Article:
The opportunity for an uprising came in late 1926. Poor harvests in 1925–26 had resulted in an economic crisis in Zhejiang which was exacerbated by Sun's taxes, so that the province's population was restive.[25] Furthermore, the Kuomintang's National Revolutionary Army (NRA) under Zhejiang native Chiang Kai-shek had launched the Northern Expedition to reunify China. After the NRA invaded Sun's territories, Xia was contacted by Kuomintang officials from Zhejiang. Secret negotiations began, which resulted in Xia reaching an agreement with Chiang Kai-shek.[28][29] The civil governor promised to defect if the NRA managed to defeat Wu Peifu at Wuchang (which they did on 10 October), while regional Kuomintang representative Niu Yongjian assured him that an uprising would break out in Shanghai to support him against Sun.[30] Though Xia continued to pretend to be neutral during summer 1926,[29] he began to prepare his bid for autonomy from Sun. He cut the railway from Zhejiang to Shanghai (Sun's center of power) and dispersed the garrison of Hangzhou to weaken Sun's grip on the province.[26]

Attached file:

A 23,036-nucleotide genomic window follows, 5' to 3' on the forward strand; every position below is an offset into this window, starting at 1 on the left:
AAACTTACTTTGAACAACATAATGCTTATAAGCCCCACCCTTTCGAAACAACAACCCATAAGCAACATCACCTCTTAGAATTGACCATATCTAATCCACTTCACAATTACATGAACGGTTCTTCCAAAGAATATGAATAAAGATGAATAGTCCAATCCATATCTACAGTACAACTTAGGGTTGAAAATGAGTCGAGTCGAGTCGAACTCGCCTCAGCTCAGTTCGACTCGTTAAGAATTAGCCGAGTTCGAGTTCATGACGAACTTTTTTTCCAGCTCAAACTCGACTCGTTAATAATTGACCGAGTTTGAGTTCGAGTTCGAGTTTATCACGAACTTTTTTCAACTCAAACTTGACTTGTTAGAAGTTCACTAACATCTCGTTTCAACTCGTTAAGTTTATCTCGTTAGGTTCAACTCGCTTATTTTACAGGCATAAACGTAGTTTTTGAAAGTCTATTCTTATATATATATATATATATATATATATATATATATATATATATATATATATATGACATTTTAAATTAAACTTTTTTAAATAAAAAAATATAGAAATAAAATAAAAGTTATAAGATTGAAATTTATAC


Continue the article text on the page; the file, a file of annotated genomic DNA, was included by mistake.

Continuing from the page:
Rebellion and deathEdit

On 16 October, Xia publicly declared independence for Zhejiang with the support of several local commanders and civilian officials, and called upon all soldiers from Zhejiang to return to their home. Many followed this call, and he quickly amassed an army[26][28] of about 10,000 fighters. These troops were not well trained or armed.[31] Xia was also appointed "provisional chairman" of the province by the Kuomintang and commander of the 18th Corps by the NRA.[29] Following his defection, Xia launched an attack on Sun-controlled Shanghai with 2,500 troops. Even though Sun had detected Xia's plans days earlier,[28][29] he had few troops to spare in the defense of Shanghai and thus ordered the railway to the city from Hangzhou torn up.[31] By late 17 October, Xia's force was just 5 kilometres of the city. At this point, Sun received reinforcements to defend the city, whereupon Xia's advance was blocked.[26][29][31] Nevertheless, the promised uprising in Shanghai failed to materialize, as the local Communist Party and Kuomintang leaders still debated about the course and chances of success for a rebellion in the city. Though several Communists urged action, Niu Yongjian refused, reasoning that the Shanghai insurgents lacked sufficient arms.[31]